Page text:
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How Many Patients Who Have a Clubfoot Treated Using the Ponseti Method are Likely to Undergo a Tendon Transfer?

Zionts, Lewis E. MD; Jew, Michael H. BS; Bauer, Kathryn L. MD; Ebramzadeh, Edward PhD; N. Sangiorgio, Sophia PhD
Journal of Pediatric Orthopaedics: Post Author Corrections: July 02, 2016
doi: 10.1097/BPO.0000000000000828
Original Article: PDF Only


The Ponseti method has become the standard of care for the treatment of idiopathic clubfoot. A commonly reported problem encountered with this technique is a relapsed deformity that is sometimes treated in patients older than 2.5 years by an anterior tibial tendon transfer (ATTT) to the third cuneiform. Presently, there is insufficient information to properly counsel families whose infants are beginning Ponseti treatment on the probability of needing later tendon transfer surgery.


All idiopathic clubfoot patients seen at the authors’ institution during the study period who met the inclusion criteria and who were followed for >2.5 years were included (N=137 patients). Kaplan-Meier Survival analysis was used to determine the probability of survival without the need for ATTT surgery. In addition, the influence of patient characteristics, socioeconomic variables, and treatment variables on need for surgery was calculated.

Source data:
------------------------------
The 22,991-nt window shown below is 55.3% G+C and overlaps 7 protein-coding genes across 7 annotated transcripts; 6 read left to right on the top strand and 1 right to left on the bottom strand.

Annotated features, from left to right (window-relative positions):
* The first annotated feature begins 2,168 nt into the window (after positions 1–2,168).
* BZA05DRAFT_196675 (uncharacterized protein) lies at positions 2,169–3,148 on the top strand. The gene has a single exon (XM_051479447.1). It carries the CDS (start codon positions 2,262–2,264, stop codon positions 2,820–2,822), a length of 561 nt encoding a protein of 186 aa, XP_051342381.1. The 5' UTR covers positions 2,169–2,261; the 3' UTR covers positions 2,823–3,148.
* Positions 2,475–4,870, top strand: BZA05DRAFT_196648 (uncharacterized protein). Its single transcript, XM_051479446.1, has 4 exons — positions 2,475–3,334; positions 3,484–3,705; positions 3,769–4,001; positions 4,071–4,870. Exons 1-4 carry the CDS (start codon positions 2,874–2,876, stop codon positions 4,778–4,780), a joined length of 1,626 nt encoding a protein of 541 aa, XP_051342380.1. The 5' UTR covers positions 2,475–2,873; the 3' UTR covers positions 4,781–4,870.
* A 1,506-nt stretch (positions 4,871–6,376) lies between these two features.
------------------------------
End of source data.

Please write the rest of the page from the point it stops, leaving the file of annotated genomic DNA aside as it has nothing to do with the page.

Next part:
On the basis of the survivorship analysis, the probability of undergoing an ATTT remained below 5% for all patients at 3 years of age, but exceeded 15% by 4 years of age, increasing steadily afterwards such that by 6 years of age, the probability of undergoing an ATTT reached 29% of all patients. Overall, controlling for all other variables in the analysis, parent-reported adherence with bracing reduced the odds of undergoing surgery by 6.88 times, compared with parent-reported nonadherence (P<0.01).


This is the first study to report the probability of undergoing ATTT surgery as a function of age using survivorship analysis following Ponseti clubfoot treatment. Although the overall probability reached 29% at 6 years, this was significantly reduced by compliance with bracing. This information may be useful to the clinician when counseling families at the start of treatment.

Level of Evidence:

Level III—theraputic.

None of the authors have received financial support for this study.

The authors have no conflicts of interest to declare.

Reprints: Lewis E. Zionts, MD, Orthopaedic Institute for Children, 403 West Adams Boulevard, Los Angeles, CA 90007-2644. E-mail:

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